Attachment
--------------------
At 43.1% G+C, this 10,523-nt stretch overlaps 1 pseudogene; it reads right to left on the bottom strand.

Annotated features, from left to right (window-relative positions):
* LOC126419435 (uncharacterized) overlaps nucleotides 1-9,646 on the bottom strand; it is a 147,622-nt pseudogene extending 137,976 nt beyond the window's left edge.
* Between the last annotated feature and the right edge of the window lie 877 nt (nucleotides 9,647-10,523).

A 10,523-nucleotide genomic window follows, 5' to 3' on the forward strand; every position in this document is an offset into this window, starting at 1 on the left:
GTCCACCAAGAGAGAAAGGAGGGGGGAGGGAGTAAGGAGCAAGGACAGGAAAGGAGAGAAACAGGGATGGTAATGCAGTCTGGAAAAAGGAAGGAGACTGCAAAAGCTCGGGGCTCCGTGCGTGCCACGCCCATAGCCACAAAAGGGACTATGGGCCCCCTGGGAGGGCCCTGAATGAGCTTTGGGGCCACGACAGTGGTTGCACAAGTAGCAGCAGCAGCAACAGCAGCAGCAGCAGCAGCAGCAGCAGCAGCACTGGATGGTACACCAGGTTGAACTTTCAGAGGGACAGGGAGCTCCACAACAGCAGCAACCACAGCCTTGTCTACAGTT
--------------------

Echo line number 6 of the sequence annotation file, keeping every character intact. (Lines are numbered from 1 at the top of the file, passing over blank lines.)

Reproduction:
GTCCACCAAGAGAGAAAGGAGGGGGGAGGGAGTAAGGAGCAAGGACAGGAAAGGAGAGAAACAGGGATGGTAATGCAGTCTGGAAAAAGGAAGGAGACTGCAAAAGCTCGGGGCTCCGTGCGTGCCACGCCCATAGCCACAAAAGGGACTATGGGCCCCCTGGGAGGGCCCTGAATGAGCTTTGGGGCCACGACAGTGGTTGCACAAGTAGCAGCAGCAGCAACAGCAGCAGCAGCAGCAGCAGCAGCAGCAGCACTGGATGGTACACCAGGTTGAACTTTCAGAGGGACAGGGAGCTCCACAACAGCAGCAACCACAGCCTTGTCTACAGTT